Some brave souls dare to care in a cynical age


December 27, 1992|By ALICE STEINBACH

Always, as one year is closing behind us and another opening before us, we feel the need to go in search of a few good men and women. Which is why every year at this time we read in the papers and see on television so many stories of exceptional people who devote their lives to doing good: feeding the hungry, ministering to the sick, giving hope to the hopeless.

It reassures us to know that such people exist -- people who ask not what the world can do for them but what they can do for the world. And they inspire us. At least temporarily. We see how they live their lives, and we promise ourselves: This year I will give back more to the world than I did last year.

Of course, such good people exist all year 'round. But our attention and appreciation of them do not. Nor do our promises to recut the pattern of our lives into a more altruistic shape.

It has been said that idealism is easy to idealize. And we are warned to temper our admiration of selfless people with a -- of skepticism.

But it has also been said that any improvement of the world will only come through the acts of individuals making altruistic decisions about how to live life.

We sometimes forget this: that life is something that happens to individuals, not to "people."

Inundated as we are by polls and studies on what "people" think and feel, we tend to lose sight of the individual in the forest of demographic statistics that purport to reflect "life." But percentages can never take into account what psychiatrist Robert Coles calls "the mystery of the individual."

Perhaps it is the mystery of the individual that accounts for the goodness we see, for example, in those dedicated relief workers who for years, not days, have tried to feed the starving in Somalia.

On a recent television newscast, I watched as one such worker -a young American woman from Phoenix, Ariz. -- gently stroked the brittle-boned body of a dying Somali child. Perhaps, I thought, if life is merciful this child will die while looking into such a caring face, die comforted by the light that shines out of that face.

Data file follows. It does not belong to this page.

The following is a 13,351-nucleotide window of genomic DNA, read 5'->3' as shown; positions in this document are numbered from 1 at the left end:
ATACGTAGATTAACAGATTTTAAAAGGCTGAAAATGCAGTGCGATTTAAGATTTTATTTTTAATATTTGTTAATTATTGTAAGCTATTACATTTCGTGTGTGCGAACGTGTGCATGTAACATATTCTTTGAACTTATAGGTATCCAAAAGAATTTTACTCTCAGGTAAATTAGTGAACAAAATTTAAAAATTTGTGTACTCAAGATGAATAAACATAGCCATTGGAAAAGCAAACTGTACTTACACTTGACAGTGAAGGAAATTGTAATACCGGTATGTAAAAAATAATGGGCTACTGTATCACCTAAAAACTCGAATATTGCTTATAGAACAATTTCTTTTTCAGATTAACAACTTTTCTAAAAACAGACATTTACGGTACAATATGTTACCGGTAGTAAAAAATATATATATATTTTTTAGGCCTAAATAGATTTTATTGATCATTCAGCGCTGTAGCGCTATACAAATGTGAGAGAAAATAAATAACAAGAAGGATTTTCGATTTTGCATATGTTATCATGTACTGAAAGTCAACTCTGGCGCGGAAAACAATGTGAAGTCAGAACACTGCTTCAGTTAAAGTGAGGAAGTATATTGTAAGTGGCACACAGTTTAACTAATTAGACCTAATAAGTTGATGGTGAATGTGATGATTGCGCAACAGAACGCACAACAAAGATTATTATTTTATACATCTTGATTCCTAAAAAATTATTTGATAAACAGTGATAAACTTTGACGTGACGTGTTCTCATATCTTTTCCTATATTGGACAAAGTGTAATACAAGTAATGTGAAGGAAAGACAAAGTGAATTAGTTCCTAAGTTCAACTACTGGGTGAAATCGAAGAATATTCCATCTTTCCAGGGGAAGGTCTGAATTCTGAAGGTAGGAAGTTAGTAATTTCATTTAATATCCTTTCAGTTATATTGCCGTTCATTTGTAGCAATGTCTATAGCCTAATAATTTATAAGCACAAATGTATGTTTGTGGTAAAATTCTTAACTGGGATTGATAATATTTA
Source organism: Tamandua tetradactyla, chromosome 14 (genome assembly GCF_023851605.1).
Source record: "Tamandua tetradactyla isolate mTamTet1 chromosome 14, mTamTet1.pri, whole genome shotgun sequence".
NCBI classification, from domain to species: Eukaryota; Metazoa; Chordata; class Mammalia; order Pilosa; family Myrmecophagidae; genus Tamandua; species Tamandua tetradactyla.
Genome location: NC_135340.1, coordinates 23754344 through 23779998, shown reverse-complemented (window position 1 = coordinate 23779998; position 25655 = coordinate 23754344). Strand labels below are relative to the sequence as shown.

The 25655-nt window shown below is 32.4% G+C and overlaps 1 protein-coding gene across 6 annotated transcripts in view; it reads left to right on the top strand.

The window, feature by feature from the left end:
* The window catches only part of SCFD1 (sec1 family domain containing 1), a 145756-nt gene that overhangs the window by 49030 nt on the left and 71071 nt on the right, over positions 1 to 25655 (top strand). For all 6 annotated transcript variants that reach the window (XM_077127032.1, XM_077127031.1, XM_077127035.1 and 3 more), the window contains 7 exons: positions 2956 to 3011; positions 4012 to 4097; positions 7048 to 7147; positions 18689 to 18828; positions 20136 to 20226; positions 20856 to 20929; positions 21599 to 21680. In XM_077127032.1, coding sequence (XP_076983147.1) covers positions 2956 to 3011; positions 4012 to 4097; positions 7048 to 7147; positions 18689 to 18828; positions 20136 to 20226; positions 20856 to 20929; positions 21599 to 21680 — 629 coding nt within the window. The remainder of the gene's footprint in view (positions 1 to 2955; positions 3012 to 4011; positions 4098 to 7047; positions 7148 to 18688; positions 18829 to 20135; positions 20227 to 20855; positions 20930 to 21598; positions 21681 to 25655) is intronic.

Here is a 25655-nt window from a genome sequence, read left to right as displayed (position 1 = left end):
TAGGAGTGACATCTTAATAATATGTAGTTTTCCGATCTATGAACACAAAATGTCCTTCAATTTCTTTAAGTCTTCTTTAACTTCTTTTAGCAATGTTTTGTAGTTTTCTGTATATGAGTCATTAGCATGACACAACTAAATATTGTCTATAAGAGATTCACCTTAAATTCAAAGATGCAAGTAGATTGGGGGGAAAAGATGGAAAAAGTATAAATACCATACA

Thinking this, I wondered: Why are some people capable of such goodness? And why, in a time when many of us avoid life's cruel realities by escaping into cynical detachment, do they choose to embrace the Buddha's last words to his followers: "Make of yourself a light."

Still, there is clear evidence that many individuals from widely diverse backgrounds are seeking to find some larger principle to guide their lives. One senses also a growing need, particularly in young adults, for "community" -- which is to say, a desire to belong to something that reflects one's individuality but also adds to it the larger good.

In a soon-to-be published book titled "A Generation of Seekers: The Spiritual Journeys of the Baby Boom Generation," its author, religion professor Wade Clark Roof, writes: "Baby boomers are likely to say they are on a spiritual quest in search of faith. Their journeys often seem more important that their destinations. . . . Most boomers believe that religion is a spiritual quest, not a social obligation to churches and synagogues."

Ours has not been a time in which community has thrived. It has been, instead, a fertile ground for the growth of narcissism -- a condition described by social historian Christopher Lasch as "a feeling of inauthenticity and inner emptiness."

That such feelings abound in our society is evidenced by the intense interest in any theory or therapy that suggests an antidote to the problem. And there is no lack of authors and counselors out there who would like to act -- some in self-interest and some not -- as spiritual guides.

But how are we to learn? Ours is a society that goes into a tailspin over the suggestion that students might devote just a few hours a year to community service. Too much paperwork, we say. Too much time taken away from "real" education. Too unproductive since students don't want to do "mandatory volunteerism."

Such an approach, of course, fails to recognize the meaning of the word "service." It also ignores the idea that the value of community service lies not in what the students might give but in what they might learn.

I think again of the face of the young social worker in Somalia. No evidence of any feelings of inauthenticity and inner emptiness there. Only the inner illumination that comes from making of yourself a light.

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